Last year, the effort was broadened to a dual and competing approach. While Convair continues to develop its “Atlas” project, the Glenn L. Martin Company is attempting a different approach to the air-frame and configuration problem in a separate program. Companies working with Convair or Martin on propulsion matters include North American, Aerojet-General division of General Tire & Rubber Company, and Reaction Motors; while General Electric, Bell Telephone Laboratories, Sperry Rand, Bendix, AVCO, AC Spark Plug Division of General Motors, and American Bosch Arma Corporation are among firms assisting in solving guidance and other problems.
The United States has also entered—belatedly—the intermediate-range ballistic missile race. The Air Force has a project of its own under way, and the Army and Navy have begun a joint high-priority program centered at Redstone Arsenal under Major General John Bruce Medaris and Dr. von Braun; their missile will be for both ground and shipboard launching. All these competing projects will exchange technical data; a great increase in funds is to be provided in the next fiscal year, starting July 1 st, and in mid-1957—the year, incidentally, in which the U.S. hopes to launch some earth satellites into the upper atmosphere—the entire project will be reviewed. After considerable hesitancy and delay, the U.S. ballistic-missiles program at last appears to be in high administrative gear.
But the technical problems are still immense, especially as they apply to the ICBM. Imagine a giant rocket—a Gargantuan version of a Fourth of July skyrocket, more than 100 feet high, weighing more than 100 tons— hurled to an altitude 600 to 800 miles above the earth into a region of no air. Then envisage, if you can, the warhead or nose of this huge gadget slanting downward through the denser atmosphere—speeding at 15,000 miles an hour toward a target a couple of thousand miles away. How can you hit anything with such a long-range weapon? How do you even get this great mass to budge from the earth?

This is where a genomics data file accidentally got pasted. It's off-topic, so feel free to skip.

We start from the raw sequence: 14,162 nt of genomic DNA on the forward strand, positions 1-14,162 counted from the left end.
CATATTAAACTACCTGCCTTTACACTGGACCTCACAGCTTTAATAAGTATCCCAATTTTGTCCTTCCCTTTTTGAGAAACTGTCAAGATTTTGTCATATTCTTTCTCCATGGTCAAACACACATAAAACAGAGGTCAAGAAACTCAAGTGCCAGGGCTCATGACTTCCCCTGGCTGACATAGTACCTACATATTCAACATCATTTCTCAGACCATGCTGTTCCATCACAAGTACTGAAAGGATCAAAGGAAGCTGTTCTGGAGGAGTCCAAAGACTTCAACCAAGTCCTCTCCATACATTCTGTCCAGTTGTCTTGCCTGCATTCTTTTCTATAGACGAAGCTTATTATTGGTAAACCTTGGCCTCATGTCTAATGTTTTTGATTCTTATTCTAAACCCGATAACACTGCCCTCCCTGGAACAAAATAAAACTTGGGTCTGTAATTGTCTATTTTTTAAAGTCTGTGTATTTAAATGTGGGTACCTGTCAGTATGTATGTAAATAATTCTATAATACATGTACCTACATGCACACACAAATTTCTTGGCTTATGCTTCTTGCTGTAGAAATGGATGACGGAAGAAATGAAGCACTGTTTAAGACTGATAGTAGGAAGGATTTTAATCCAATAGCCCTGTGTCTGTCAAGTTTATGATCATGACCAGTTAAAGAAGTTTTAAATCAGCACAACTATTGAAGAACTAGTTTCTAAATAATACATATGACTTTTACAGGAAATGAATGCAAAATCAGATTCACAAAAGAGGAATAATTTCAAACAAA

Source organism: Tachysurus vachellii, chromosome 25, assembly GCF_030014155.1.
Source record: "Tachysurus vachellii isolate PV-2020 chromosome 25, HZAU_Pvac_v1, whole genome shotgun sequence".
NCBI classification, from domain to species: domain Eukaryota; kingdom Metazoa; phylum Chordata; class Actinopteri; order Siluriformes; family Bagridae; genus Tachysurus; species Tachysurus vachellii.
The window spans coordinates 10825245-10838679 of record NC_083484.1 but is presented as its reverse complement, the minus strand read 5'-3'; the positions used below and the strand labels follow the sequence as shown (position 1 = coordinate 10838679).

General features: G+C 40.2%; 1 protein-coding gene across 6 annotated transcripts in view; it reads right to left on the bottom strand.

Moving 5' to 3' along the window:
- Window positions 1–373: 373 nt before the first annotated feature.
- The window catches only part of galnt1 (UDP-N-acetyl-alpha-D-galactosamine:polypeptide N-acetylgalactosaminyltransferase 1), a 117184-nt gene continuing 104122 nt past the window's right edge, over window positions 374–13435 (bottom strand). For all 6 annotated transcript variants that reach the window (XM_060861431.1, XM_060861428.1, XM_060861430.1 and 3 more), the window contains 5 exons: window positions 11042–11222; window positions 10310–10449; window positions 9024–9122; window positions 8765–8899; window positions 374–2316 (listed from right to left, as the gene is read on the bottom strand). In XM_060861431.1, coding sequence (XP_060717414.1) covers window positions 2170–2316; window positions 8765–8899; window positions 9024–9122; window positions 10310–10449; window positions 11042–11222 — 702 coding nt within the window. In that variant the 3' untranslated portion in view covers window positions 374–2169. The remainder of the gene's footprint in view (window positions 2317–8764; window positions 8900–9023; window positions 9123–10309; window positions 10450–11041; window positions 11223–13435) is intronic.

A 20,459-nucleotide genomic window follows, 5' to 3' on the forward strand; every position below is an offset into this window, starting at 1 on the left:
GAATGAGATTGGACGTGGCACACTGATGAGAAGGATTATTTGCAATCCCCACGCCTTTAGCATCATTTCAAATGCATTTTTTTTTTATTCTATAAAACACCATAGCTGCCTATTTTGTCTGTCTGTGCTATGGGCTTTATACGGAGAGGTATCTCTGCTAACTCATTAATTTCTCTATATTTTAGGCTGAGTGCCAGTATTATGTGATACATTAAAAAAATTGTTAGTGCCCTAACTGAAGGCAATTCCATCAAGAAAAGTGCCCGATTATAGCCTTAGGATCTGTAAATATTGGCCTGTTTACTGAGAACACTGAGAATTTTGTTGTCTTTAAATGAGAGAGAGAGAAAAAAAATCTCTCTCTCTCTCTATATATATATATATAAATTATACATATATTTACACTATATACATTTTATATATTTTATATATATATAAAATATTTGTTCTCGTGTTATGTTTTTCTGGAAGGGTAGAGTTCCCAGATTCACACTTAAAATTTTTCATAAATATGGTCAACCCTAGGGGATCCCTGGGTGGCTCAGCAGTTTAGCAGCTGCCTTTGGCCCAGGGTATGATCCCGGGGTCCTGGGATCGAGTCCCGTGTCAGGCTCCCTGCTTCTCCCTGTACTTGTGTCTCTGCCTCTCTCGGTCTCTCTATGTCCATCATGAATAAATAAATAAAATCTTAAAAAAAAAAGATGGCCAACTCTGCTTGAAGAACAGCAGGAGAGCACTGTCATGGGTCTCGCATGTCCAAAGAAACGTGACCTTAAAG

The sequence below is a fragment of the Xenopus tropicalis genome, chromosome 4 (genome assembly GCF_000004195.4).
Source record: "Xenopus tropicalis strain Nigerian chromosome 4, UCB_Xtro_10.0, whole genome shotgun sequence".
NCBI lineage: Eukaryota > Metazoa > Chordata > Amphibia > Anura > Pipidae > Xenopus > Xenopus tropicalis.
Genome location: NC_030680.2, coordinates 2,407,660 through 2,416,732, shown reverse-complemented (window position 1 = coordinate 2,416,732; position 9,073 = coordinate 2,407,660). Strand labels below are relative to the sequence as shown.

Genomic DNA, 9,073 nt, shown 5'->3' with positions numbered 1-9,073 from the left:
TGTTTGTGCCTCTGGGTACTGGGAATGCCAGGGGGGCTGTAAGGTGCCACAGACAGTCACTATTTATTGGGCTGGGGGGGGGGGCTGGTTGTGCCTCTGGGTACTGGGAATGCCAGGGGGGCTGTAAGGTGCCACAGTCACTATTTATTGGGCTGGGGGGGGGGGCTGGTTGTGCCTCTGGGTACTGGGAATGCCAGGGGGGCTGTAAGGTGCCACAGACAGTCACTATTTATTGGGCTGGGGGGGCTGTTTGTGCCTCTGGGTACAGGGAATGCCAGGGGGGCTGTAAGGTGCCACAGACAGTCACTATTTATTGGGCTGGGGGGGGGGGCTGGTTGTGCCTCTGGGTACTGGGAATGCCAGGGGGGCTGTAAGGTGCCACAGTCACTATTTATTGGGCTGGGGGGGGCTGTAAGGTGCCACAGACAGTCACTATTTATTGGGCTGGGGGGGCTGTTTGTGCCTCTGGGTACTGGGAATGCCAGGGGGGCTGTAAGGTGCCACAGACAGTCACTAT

It can be done. One expert has said, “The missile can be built with the scientific knowledge now available, but basic research will enable us to do the job better. The work ahead is chiefly engineering.” There are three primary problems (and thousands of subsidiary ones) that collectively make up the problem of the ICBM. These are propulsion, guidance, and heat or re-entry.
“It is going to take much or most of the engine development of the country to get the ICBM upstairs,” a scientist predicted in outlining the propulsion problem. The world’s fastest rocket today probably loafs along at 4,000 to 5,000 feet per second. The Atlas (Convair’s name for the ICBM), if it is to travel 5,000 miles, will have to be moving in its first stages five to six times as fast, or 20 to 25 times the speed of sound.
The engines that will give the ICBM this “oomph” are rocket engines; they spew hot gases out of an exhaust in the tail and the reaction lifts the rocket. They differ from other jet engines in that they run on chemicals and carry their own oxygen with them to permit combustion. The fuels can be either liquid or solid. The V-2 used a combination of alcohol and liquid oxygen; the Army’s Corporal guided missile—a battlefield weapon with a range of under 100 miles—uses an acid-aniline combination.
Liquid fuels—chemicals in all sorts of combinations—produce a higher impulse, a greater thrust, than solid fuels, and they can be more easily “cut off” (combustion stopped) at a desired point in flight. But they are volatile, explosive and hard to handle, and the rocket engines that use them require a lot of “plumbing” in the form of piping. Solid propellants—really powder in various forms—haven’t yet equaled the “kick” of the liquid fuels, and cutoff control is more difficult. But they are simple, reliable, rugged and give promise of providing a somewhat slower but more even acceleration. Another potential fuel of great promise for the future (but unlikely for the first models of the ICBM) is fissionable material. A very small nuclear pile to heat and expand some type of gas might ultimately prove to be the most efficient type of propulsion for an ICBM.